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Preventing a possible 12v short circuit

smilegr8

Dec 30, 2021
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Good evening everyone !

My very first post here :)
I was wondering if somebody can spare few min to have a look at the diagram / sketch I have attached and advise how to solve the issue I have .
Basically I need to power a 12v liniar actuator via 2 different timer switches , one switch has the outputs reversed so the actuator can retract

1 timer switch will be on for 60sec at 14:30 and the other timer switch will be on for 60 sec at 21:30
A short circuit is certain if somehow both timer switches will be on at the same time ( let say one switch fails )

Happy to pay for a coffee if somebody can solve the mystery for me in a simple way as i'm a total beginner :)

Happy 2022
 

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Bluejets

Oct 5, 2014
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The way how I see I think you have the diodes will not work.
Cannot see actual diode polarity in your so-called diagram.
Most here don't work for beans....:):)
 

AnalogKid

Jun 10, 2015
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That timer has + and - inputs and + and - outputs. When the timer is *off*, is there any continuity between the input and output terminals? For example, are the two - terminals connected all the time, and the timer breaks only the connection between the + terminals?

ak
 

smilegr8

Dec 30, 2021
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That timer has + and - inputs and + and - outputs. When the timer is *off*, is there any continuity between the input and output terminals? For example, are the two - terminals connected all the time, and the timer breaks only the connection between the + terminals?

ak

Good evening- yes I think so at least that's what i can understand from the diagram below .
Thank you Iurie
 

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crutschow

May 7, 2021
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If both timers are on at the same time, there won't be a short if they are applying power from the same 12v supply.
 

smilegr8

Dec 30, 2021
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If both timers are on at the same time, there won't be a short if they are applying power from the same 12v supply.
Yes both timers will have the same source however for the actuator ( dc motor ) to travel in both directions second timer has the output polarity the other round
 

smilegr8

Dec 30, 2021
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Dec 30, 2021
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That timer has + and - inputs and + and - outputs. When the timer is *off*, is there any continuity between the input and output terminals? For example, are the two - terminals connected all the time, and the timer breaks only the connection between the + terminals?

ak

Thanks for asking about continuity, considering that two terminals are connected all the time - my already poor designed diagram is a total failure:)
I will probably go for a manual DPDT momentary switch instead

Thanks everyone for your time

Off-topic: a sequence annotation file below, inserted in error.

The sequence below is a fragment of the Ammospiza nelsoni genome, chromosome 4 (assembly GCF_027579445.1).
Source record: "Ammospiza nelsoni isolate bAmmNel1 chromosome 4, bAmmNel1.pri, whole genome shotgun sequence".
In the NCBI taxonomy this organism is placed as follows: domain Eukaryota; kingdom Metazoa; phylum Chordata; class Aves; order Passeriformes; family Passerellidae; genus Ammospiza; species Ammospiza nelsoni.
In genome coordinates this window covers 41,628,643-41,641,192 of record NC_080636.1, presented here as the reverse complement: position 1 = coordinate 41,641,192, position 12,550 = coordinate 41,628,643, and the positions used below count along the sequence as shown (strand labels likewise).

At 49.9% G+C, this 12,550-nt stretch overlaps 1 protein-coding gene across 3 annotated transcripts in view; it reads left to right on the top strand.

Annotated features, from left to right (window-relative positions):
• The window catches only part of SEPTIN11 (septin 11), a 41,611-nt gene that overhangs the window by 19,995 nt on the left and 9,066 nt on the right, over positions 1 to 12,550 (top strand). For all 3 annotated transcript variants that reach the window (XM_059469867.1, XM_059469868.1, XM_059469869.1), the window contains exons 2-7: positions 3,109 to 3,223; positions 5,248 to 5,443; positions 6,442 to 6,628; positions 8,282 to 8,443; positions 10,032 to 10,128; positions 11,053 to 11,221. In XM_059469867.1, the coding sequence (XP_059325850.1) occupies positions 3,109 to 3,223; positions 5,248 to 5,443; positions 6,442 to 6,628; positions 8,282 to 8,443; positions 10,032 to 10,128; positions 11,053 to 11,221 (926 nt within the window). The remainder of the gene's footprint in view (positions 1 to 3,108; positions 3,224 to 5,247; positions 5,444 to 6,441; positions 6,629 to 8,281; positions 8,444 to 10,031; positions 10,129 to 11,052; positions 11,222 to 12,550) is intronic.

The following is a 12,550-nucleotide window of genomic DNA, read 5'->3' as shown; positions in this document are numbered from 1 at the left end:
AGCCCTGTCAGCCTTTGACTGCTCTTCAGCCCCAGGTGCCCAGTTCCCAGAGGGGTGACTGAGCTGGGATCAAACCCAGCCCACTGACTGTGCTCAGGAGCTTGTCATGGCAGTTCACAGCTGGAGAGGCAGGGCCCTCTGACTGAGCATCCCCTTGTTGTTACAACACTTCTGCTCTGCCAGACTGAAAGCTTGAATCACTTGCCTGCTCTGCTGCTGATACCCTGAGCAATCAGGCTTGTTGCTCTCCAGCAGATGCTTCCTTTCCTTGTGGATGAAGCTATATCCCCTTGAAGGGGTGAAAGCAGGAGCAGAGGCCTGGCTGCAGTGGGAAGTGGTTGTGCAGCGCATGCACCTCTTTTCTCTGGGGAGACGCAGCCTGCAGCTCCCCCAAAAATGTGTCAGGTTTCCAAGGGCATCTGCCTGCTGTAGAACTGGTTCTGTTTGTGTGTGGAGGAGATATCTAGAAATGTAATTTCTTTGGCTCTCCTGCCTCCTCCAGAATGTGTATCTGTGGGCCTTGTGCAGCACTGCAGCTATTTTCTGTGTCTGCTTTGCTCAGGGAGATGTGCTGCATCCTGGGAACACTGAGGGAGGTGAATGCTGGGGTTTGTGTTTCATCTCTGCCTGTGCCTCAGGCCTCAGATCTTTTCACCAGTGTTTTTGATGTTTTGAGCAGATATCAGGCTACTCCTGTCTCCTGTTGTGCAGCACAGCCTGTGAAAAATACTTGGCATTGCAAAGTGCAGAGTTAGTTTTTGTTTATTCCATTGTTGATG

Regards Iurie
 
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crutschow

May 7, 2021
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I will probably go for a manual DPDT momentary switch instead
Sorry I didn't properly understand your requirements, thus my incorrect previous response.

You can use two 12Vdc SPDT relays in a bridge configuration, activated by the timers to control the actuator as shown below:
It will not cause a short even if both relays are on at the same time (it would just apply +12V to both actuator connections which means it's OFF).
upload_2021-12-31_8-59-47.png
 
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smilegr8

Dec 30, 2021
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Sorry I'd didn't properly understand your requirements, thus my incorrect previous response.

You can use two 12Vdc SPDT relays in a bridge configuration, activated by the timers to control the actuator as shown below:
It will not cause a short even if both relays are on at the same time (it would just apply +12V to both actuator connections which means it's OFF).
View attachment 53737

Thanks Crutschow

I ll print it out and ask my neighbour ( electrician) to read it for me before i mess it up : )

Happy 2022 !
 

crutschow

May 7, 2021
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I always pick relays with a normally closed contacts so they can be interlocked like this.View attachment 53738
I think that's essentially that same circuit as my post #12.

The diodes in my circuit are to prevent contact arcing and erosion from the high reverse transient voltages otherwise generated by the relay coil and actuator inductances.
 
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crutschow

May 7, 2021
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I ll print it out and ask my neighbour ( electrician) to read it for me before i mess it up : )
If you aren't aware, the lines in the schematic represent wire connections, and a dot on the wire indicates the two wires are connected together. The two wires can be connected together at any convenient point in the physical circuit (such as a relay terminal).
 

smilegr8

Dec 30, 2021
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If you aren't aware, the lines in the schematic represent wire connections, and a dot on the wire indicates the two wires are connected together. The two wires can be connected together at any convenient point in the physical circuit (such as a relay terminal).
Thank you !
 
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